Chris Reinhard in the Proceedings of the National Academy of Sciences

08/08/2016

Chris Reinhard, assistant professor in Earth & Atmospheric Sciences / Georgia Tech and his team modelled how oxygen entered oceans from the atmosphere and from aquatic sources, and how oceans might have shuffled it around during the mid to late Proterozoic Eon. That was 0.6 to 1.8 billion years ago, when the Earth’s atmosphere had only fraction of the breathable oxygen it does today.

In the model, the ocean didn’t share and share alike, but instead pushed dissolved O2 into areas of concentration that shifted starkly as corresponding concentrations in the atmosphere rose.

That has implications for the way scientists think about the timeframe for animal evolution on Earth and for future estimates for the probability of complex life on exoplanets.

The results and detailed modeling parameters were published on Monday, July 25, 2016, in the Proceedings of the National Academy of Sciences. The research was funded by the National Science Foundation and the NASA Astrobiology Institute.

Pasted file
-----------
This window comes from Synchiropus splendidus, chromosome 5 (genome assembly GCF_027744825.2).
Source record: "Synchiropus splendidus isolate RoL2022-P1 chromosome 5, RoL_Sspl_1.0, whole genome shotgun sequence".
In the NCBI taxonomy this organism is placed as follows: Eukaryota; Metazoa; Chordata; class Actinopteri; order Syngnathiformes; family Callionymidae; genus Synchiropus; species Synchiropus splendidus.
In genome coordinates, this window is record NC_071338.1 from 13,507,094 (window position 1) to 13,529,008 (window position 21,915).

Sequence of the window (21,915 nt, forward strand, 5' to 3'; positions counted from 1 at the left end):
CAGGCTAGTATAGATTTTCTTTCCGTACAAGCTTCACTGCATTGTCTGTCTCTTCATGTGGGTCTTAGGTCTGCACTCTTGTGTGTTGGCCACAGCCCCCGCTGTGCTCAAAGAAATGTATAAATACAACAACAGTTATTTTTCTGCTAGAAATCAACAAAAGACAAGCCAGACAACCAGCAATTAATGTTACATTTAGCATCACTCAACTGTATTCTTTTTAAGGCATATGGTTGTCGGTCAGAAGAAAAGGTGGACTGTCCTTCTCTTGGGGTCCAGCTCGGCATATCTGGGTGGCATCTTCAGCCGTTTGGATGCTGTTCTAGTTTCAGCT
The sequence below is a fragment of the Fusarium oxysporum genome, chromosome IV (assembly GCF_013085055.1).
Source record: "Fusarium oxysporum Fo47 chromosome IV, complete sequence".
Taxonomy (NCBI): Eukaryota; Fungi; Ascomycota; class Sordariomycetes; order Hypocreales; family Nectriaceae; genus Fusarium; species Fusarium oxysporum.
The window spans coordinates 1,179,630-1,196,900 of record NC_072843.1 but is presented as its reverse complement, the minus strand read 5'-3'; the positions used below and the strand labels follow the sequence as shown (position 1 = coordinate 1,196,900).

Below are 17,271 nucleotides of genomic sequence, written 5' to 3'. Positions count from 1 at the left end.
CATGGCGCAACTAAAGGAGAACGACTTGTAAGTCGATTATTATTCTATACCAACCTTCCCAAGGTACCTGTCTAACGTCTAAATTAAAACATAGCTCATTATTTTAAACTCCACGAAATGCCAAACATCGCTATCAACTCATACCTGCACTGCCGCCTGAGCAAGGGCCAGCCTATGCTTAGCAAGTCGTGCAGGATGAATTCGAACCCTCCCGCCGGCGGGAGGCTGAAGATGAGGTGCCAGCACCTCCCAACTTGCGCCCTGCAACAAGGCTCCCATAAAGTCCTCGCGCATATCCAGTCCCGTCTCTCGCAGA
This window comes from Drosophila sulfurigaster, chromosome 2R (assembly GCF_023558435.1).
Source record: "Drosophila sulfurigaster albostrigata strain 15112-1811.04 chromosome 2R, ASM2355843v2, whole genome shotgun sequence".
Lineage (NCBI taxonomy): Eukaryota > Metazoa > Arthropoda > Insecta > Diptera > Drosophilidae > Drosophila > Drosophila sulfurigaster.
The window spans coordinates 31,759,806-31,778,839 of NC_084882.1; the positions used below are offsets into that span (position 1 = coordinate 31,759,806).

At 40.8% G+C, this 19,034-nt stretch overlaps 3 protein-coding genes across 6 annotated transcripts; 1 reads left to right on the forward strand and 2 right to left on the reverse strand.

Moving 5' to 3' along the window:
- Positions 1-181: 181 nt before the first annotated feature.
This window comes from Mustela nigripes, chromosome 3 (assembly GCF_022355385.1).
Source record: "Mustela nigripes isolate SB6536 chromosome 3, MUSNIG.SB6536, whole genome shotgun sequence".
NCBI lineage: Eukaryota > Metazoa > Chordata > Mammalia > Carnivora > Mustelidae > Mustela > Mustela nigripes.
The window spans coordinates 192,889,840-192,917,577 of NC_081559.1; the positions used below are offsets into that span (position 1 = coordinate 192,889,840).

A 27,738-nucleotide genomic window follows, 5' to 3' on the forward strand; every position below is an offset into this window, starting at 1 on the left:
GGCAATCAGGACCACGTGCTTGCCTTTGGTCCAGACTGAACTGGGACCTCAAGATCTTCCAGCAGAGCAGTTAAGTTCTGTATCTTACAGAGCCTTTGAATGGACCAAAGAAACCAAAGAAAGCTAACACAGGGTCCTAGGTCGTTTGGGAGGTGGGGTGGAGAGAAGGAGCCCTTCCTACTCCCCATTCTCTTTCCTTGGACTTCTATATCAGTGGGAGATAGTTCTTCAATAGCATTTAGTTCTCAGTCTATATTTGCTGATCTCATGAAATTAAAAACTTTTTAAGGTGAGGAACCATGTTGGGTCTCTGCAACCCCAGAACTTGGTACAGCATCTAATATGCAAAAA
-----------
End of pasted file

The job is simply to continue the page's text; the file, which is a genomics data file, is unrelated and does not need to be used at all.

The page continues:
Excerpt from the Georgia Tech press release: Before Animals, Evolution Waited Eons to Inhale by Ben Brumfield

 

Additional press coverage of the paper can be found at Christian Science Monitor and The Daily Mail

 

Photo Left:  Chris Reinhard by Ben Brumfield / Georgia Tech

Photo Right:  Earliest animals evolved in the mid to late Proterozoic Eon and lie deep in the fossil record. Depicted in the photo is an example of the Pteridinium genus. Credit: Douglas Erwin / National Museum of Natural History

Bio

Dr. Chris Reinhard’s background is originally in evolutionary biology, but his past and current research is best characterized as falling under the label of 'deep time biogeochemistry' — He is fascinated and astonished by the observation that our planet has come to support a pervasive biosphere, and seek to reconstruct how we got here. This involves combining techniques from aqueous geochemistry, geology, and biogeochemical modeling in an effort to reconstruct Earth surface environments as they have changed over long timescales through Earth's deep history and how this evolution has been coupled with the evolution of microbial and macroscopic life. He received his Ph.D. in Earth Sciences from the University of California, Riverside in 2012 and joined Georgia Tech as an Assistant Professor in 2014.

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